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Is There A "Culture Of Spending" In Congress?

Author

Listed:
  • Arsene Aka
  • W. Robert Reed
  • D. Eric Schansberg
  • Zhen Zhu

Abstract

This study empirically tests the "Culture of Spending" hypothesis (Payne, 199la). According to this hypothesis, the longer congressmen stay in office, the more likely they are to support federal spending. Spending behavior in this study is measured by the National Taxpayers Union (NTU) Congressional Spending Score. Samples are drawn from annual spending scores for all U.S. representatives and senators who served in office between 1975 and 1993. This study finds no statistical support for the hypothesis that congressmen have an increasing propensity to support federal spending the longer they stay in office. Furthermore, we are able to explain why other studies obtain results different from ours. Copyright 1996 Blackwell Publishers Ltd..

Suggested Citation

  • Arsene Aka & W. Robert Reed & D. Eric Schansberg & Zhen Zhu, 1996. "Is There A "Culture Of Spending" In Congress?," Economics and Politics, Wiley Blackwell, vol. 8(3), pages 191-211, November.
  • Handle: RePEc:bla:ecopol:v:8:y:1996:i:3:p:191-211
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    References listed on IDEAS

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    1. Lott, John R, Jr & Davis, Michael L, 1992. "A Critical Review and an Extension of the Political Shirking Literature," Public Choice, Springer, vol. 74(4), pages 461-484, December.
    2. White, Halbert, 1980. "A Heteroskedasticity-Consistent Covariance Matrix Estimator and a Direct Test for Heteroskedasticity," Econometrica, Econometric Society, vol. 48(4), pages 817-838, May.
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    4. Krehbiel, Keith, 1993. "Constituency Characteristics and Legislative Preferences," Public Choice, Springer, vol. 76(1-2), pages 21-37, June.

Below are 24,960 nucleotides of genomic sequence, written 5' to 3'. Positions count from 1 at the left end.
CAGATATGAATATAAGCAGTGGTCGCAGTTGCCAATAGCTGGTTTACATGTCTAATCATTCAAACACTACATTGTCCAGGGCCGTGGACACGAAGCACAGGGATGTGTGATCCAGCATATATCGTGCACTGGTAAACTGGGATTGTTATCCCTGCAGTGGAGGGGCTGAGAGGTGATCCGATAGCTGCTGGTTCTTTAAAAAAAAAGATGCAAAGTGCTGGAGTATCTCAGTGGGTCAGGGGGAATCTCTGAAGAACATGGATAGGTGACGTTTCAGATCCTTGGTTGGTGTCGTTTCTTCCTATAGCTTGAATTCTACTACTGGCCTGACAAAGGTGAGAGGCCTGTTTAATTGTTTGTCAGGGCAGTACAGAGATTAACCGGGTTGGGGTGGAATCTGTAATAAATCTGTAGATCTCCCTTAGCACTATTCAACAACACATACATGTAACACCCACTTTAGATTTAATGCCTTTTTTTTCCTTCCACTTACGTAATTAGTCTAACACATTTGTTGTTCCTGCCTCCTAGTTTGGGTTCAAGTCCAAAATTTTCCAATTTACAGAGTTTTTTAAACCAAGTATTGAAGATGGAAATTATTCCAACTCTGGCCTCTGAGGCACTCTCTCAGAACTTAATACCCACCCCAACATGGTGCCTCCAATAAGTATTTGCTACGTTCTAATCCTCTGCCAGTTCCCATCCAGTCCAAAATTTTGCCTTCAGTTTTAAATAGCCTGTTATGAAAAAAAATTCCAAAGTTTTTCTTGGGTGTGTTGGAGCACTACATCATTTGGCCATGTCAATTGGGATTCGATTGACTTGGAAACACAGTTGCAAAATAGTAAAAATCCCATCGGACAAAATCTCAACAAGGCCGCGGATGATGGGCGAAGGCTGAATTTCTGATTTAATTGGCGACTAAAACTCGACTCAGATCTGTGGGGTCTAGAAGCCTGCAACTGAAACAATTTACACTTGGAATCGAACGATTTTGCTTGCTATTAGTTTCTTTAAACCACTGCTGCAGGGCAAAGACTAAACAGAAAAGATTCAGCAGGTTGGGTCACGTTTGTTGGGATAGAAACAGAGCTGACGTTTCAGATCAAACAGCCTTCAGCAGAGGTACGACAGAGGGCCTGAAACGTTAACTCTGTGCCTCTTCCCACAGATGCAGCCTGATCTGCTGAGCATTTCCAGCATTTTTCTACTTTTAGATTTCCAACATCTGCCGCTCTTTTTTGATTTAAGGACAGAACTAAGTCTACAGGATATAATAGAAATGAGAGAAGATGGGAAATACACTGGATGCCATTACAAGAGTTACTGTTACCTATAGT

5. Douglas Hart & Michael Munger, 1989. "Declining electoral competitiveness in the House of Representatives: The differential impact of improved transportation technology," Public Choice, Springer, vol. 61(3), pages 217-228, June.
    6. Schansberg, D Eric, 1994. "Moving Out of the House: An Analysis of Congressional Quits," Economic Inquiry, Western Economic Association International, vol. 32(3), pages 445-456, July.
    7. Kalt, Joseph P & Zupan, Mark A, 1990. "The Apparent Ideological Behavior of Legislators: Testing for Principal-Agent Slack in Political Institutions," Journal of Law and Economics, University of Chicago Press, vol. 33(1), pages 103-131, April.
    8. repec:cup:apsrev:v:85:y:1991:i:02:p:405-428_17 is not listed on IDEAS
    9. Borcherding, Thomas E., 1985. "The causes of government expenditure growth: A survey of the U.S. evidence," Journal of Public Economics, Elsevier, vol. 28(3), pages 359-382, December.
    10. Goff, Brian L & Grier, Kevin B, 1993. "On the (Mis)measurement of Legislator Ideology and Shirking," Public Choice, Springer, vol. 76(1-2), pages 5-20, June.
    11. Anderson, T. W. & Hsiao, Cheng, 1982. "Formulation and estimation of dynamic models using panel data," Journal of Econometrics, Elsevier, vol. 18(1), pages 47-82, January.
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    Citations

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    Cited by:

    1. W. Reed & D. Schansberg & James Wilbanks & Zhen Zhu, 1998. "The relationship between congressional spending and tenure with an application to term limits," Public Choice, Springer, vol. 94(1), pages 85-104, January.
    2. Rex Pjesky & Daniel Sutter, 2002. "Searching for cincinnatus: Representatives' backgrounds and voting behavior," Atlantic Economic Journal, Springer;International Atlantic Economic Society, vol. 30(1), pages 74-86, March.
    3. Edward López & R. Jewell, 2007. "Strategic institutional choice: Voters, states, and congressional term limits," Public Choice, Springer, vol. 132(1), pages 137-157, July.
    4. James C. Garand & Rebekah Myers & Renee Renegar, 2016. "Seniority, political experience, and support for government spending in the US House: a culture of spending?," Public Choice, Springer, vol. 168(3), pages 217-238, September.
    5. Edward López & Carlos Ramírez, 2008. "Mr. Smith and the economy: the influence of economic conditions on individual legislator voting," Public Choice, Springer, vol. 136(1), pages 1-17, July.
    6. H. Erler, 2007. "Legislative term limits and state spending," Public Choice, Springer, vol. 133(3), pages 479-494, December.

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